5 Things That Raise Your Skin Cancer Risk And How To Prevent It
Practical modern survival during the summer –
The following list of things which can raise your risk of skin cancer can be mostly avoided or minimized by observing this advice:
If your mother, father, siblings, or children have had a melanoma, your risk is 50 percent greater than the average person’s. There’s not much you can do about family history, except to know you are at higher risk and take extra precautions through your life.
A BLISTERING SUNBURN
Just one sunburn in childhood or adolescence more than doubles your chances of developing melanoma later in life. Even five mild sunburns over the course of your life can also double the risk.
TANNING BED USE
Indoor tanners are 74 percent more likely to develop melanoma than those who have never used a tanning bed. They also have a 69 percent increased risk for early-onset basal cell carcinoma.
FAIR SKIN OR LIGHT EYES
Pale women have less melanin, the skin’s natural sun protection. Those with baby-blue or green eyes are also more prone to skin cancer than women with deep-brown irises.
LIVING IN A SUNNY OR HIGH ALTITUDE AREA
Tropical climates expose you to strong UV radiation year-round. As for altitude, for every 1,000 feet above sea level, you increase your UV exposure by 4 to 5 percent.
I know I said “5”, but here’s #6…
There are many common medicines that that cause photo sensitivity or photo toxicity. Most people who take these common medications are unaware that they must protect themselves from sunlight and U.V. radiation. Search the side-effects of your meds to discover if this is an issue for you.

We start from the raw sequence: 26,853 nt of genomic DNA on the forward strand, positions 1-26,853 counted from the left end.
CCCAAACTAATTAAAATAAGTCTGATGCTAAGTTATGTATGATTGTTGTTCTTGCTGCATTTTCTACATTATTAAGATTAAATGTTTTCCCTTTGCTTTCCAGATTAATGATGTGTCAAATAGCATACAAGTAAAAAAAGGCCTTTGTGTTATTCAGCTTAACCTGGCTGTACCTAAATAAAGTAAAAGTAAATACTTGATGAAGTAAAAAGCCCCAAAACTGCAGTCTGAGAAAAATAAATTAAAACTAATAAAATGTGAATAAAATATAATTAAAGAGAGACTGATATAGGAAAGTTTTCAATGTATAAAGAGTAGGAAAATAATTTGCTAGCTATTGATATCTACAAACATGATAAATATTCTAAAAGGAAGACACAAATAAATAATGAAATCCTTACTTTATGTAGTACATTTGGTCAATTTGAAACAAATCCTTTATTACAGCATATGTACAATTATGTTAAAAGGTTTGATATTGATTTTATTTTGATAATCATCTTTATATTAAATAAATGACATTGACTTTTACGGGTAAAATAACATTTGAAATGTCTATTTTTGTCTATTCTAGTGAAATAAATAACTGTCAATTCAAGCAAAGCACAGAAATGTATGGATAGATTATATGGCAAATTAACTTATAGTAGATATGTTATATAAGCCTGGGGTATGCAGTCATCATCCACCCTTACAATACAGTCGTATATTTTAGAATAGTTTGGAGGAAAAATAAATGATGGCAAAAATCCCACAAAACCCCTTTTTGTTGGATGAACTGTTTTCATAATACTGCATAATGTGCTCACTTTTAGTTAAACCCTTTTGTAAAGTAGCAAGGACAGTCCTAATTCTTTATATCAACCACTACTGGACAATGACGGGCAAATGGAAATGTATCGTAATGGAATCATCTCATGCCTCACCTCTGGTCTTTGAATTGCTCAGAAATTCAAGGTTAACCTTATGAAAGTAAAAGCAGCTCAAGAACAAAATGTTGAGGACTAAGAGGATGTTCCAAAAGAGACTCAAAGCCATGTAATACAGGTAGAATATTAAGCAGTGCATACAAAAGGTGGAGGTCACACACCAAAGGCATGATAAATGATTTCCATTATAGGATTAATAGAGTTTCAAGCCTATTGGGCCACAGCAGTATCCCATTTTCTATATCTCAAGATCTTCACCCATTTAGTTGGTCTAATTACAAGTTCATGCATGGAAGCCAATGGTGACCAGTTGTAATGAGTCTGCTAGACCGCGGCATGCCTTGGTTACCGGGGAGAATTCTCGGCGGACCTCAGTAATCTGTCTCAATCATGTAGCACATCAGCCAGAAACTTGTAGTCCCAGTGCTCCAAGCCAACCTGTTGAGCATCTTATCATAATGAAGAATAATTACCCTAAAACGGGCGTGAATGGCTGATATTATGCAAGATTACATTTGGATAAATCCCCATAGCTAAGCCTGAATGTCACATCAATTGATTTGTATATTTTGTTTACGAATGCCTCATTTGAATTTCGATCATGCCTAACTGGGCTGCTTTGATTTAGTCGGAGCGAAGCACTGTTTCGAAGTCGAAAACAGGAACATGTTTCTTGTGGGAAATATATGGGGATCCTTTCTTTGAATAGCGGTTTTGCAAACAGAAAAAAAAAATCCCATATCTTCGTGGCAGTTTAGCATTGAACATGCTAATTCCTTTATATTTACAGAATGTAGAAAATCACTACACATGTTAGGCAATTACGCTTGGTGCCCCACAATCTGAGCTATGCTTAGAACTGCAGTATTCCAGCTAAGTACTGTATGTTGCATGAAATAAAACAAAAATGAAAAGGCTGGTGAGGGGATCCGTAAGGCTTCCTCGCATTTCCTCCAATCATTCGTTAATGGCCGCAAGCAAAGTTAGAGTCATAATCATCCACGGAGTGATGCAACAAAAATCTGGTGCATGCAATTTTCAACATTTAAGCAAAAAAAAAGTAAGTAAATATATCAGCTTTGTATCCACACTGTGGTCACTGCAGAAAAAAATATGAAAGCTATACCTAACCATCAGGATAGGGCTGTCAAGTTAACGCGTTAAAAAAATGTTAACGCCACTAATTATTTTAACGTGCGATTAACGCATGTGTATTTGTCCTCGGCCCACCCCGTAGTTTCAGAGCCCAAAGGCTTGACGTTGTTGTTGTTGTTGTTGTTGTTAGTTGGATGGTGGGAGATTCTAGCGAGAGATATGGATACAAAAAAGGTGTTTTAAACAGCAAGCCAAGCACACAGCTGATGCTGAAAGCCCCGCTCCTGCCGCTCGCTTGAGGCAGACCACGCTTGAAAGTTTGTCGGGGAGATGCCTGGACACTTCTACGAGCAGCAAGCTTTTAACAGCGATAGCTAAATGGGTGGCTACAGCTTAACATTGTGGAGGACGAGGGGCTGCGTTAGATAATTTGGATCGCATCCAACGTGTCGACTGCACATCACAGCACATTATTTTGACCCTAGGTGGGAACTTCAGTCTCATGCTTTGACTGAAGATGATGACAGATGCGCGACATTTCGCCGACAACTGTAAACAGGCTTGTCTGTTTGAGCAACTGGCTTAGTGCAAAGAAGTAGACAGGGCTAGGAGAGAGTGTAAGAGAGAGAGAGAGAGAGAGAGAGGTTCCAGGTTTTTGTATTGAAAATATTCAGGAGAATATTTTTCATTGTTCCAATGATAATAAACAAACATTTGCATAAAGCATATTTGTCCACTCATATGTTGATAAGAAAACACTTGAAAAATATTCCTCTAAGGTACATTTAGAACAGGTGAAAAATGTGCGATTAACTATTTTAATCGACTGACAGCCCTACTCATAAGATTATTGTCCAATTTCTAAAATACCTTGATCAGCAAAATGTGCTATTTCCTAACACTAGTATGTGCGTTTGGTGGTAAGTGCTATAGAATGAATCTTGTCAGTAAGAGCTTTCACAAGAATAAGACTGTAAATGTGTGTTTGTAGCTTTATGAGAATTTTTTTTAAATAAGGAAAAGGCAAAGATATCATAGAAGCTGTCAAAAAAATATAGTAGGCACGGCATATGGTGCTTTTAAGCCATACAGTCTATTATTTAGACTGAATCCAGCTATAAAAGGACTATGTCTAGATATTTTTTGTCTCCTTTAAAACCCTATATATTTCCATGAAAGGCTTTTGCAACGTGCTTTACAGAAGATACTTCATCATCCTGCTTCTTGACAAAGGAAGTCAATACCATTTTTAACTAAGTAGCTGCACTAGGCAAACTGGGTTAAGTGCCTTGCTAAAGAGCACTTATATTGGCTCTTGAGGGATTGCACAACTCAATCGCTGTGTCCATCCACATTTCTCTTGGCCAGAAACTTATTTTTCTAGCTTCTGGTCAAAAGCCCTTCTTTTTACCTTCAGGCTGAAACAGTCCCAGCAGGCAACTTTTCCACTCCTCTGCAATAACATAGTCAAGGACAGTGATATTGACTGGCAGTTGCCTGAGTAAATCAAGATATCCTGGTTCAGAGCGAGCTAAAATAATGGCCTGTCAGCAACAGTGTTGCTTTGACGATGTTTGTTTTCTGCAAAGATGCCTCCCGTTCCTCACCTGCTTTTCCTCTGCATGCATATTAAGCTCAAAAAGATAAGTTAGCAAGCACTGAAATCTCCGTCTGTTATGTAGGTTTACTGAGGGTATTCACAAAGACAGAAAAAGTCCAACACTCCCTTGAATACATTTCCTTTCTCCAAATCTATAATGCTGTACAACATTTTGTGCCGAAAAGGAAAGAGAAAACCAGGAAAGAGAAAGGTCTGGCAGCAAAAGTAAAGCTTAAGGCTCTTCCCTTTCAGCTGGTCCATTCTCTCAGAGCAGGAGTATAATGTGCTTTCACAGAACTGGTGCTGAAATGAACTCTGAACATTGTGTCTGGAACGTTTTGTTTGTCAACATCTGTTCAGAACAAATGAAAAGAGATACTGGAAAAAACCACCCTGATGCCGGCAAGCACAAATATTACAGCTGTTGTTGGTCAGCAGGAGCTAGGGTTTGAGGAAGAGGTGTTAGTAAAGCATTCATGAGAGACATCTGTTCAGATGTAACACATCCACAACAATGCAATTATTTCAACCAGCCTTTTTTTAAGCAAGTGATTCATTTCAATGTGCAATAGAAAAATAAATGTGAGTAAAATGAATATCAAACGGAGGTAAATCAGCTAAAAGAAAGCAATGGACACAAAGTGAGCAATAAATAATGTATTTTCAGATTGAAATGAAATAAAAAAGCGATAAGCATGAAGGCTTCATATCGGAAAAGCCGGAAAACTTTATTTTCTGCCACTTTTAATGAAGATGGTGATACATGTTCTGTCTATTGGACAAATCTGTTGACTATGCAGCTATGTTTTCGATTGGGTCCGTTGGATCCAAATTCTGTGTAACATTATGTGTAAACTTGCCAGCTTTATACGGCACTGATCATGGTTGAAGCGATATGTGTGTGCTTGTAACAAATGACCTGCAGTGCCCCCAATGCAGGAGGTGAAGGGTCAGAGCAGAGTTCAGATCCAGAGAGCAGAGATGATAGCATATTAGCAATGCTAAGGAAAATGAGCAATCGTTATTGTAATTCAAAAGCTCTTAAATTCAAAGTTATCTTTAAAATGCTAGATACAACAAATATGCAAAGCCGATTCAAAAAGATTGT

What can you do to reduce your risk of skin cancer?
PLENTY OF SUNSCREEN
For proper protection, you need to apply a full ounce of sunscreen from head to toe.
Picture the amount in a shot glass.
Most people use only a third to half as much sunscreen as they should be using, and they apply it unevenly.
SUNSCREEN EXPIRATION DATE
Just as you wouldn’t drink expired milk, you shouldn’t keep sunscreen from 3 summers ago.
After the expiration date there’s no guarantee that you’re going to get the full SPF promised on the label.
If you still have sunscreen from last year, you were not using enough…
THERE’S NO SUCH THING AS WATERPROOF
There really is no waterproof or sweat-proof sunscreen – which is why you’ll no longer find either of those claims on sunscreen bottles — the FDA now forbids it.
Manufacturers can label products only as “water resistant” for 40 to 80 minutes — the amount of time a particular sunscreen has been tested and proven to offer protection in water.
ANYTHING UNDER SPF 15 IS USELESS
Anything lower than SPF 15 can no longer claim to be broad-spectrum. Low-SPF sunscreens provide little to shield UVA rays, which are the culprits of skin cancer and premature aging.
References: WomensHealthMag.com, FOXNews/ Womens Health